Hoyle's Games, Improved And Enlarged - online book

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Any number of persons may play. The person who takes the box and dice throws a main, that is to say, a chance for the company, which must be above four, and not exceed nine, otherwise it is no main, consequently he must keep throwing till he brings five, six, seven, eight, or nine; this done, he must throw his own chance, which may be any above three, and not exceeding ten, if he throw two aces or trois-ace (commonly called crabs) he loses his stakes, let the company's chance, called the main, be what it will. If the main should be seven, and seven or eleven be thrown immediately after, it is what is called a nick, and the caster (the present player) wins out his stakes ; also if eight be the main, and eight or twelve thrown immediately after, it is also called a nick, and the caster wins his stakes. The caster throwing any other number for the main, such as is admitted, and bringing the same number di­rectly afterwards, that is likewise termed a nick, and he then also wins whatever stakes he has made.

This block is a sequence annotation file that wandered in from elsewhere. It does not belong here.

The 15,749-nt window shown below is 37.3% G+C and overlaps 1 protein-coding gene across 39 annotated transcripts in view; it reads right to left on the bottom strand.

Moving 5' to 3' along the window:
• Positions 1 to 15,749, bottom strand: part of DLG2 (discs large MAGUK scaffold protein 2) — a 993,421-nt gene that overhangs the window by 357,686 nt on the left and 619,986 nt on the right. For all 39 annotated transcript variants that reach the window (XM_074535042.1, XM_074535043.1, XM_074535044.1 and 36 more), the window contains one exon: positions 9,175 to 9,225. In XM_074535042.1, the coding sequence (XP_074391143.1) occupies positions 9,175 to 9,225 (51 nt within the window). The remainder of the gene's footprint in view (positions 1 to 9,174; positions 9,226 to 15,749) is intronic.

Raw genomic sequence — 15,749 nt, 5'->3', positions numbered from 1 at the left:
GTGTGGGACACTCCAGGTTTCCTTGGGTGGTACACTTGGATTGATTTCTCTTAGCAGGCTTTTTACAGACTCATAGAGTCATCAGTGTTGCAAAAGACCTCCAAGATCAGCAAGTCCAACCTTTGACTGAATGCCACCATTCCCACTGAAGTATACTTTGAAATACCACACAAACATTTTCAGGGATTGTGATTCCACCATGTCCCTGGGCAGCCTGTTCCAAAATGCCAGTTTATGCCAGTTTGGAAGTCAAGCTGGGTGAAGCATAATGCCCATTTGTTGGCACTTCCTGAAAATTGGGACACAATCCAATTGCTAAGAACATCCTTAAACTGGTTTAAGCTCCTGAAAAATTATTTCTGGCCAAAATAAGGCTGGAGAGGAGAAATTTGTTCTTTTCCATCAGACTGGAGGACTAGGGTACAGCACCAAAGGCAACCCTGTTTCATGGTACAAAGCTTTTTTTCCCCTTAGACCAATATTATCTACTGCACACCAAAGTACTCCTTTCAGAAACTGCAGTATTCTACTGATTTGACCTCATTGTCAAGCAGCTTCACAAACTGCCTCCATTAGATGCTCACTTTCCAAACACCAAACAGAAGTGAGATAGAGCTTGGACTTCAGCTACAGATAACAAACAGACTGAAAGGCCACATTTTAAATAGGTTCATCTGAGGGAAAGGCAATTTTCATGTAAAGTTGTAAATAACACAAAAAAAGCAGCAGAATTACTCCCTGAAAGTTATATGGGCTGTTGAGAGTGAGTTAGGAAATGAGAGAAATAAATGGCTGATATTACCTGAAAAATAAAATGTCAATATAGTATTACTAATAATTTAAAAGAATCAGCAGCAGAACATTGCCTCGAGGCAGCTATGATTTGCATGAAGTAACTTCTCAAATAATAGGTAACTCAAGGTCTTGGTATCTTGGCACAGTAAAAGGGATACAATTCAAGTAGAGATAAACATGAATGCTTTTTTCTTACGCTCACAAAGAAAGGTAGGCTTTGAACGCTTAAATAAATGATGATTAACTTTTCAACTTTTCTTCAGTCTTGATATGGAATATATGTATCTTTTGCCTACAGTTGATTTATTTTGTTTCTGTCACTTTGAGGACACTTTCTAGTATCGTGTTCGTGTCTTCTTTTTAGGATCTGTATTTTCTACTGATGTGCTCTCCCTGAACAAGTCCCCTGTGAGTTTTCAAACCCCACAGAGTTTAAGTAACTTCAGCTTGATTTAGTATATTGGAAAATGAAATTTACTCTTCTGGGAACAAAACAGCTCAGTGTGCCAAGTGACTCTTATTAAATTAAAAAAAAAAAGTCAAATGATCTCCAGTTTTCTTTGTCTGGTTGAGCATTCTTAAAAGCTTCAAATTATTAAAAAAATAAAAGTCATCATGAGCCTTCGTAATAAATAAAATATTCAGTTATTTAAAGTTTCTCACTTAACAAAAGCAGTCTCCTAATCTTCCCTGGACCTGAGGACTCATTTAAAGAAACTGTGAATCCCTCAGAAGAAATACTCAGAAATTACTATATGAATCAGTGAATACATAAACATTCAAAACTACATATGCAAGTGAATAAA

Every three successive mains the caster wins, he is to pay half-a-guinea to the box or furnisher of the dice.
The meaning of a stake or bet at this game differs somewhat from the other. If a person choose to lay a sum of money with the thrower or caster, he must put his cash upon the table, within a circle which is described for that pur­pose ; when he has done this, if the caster agree
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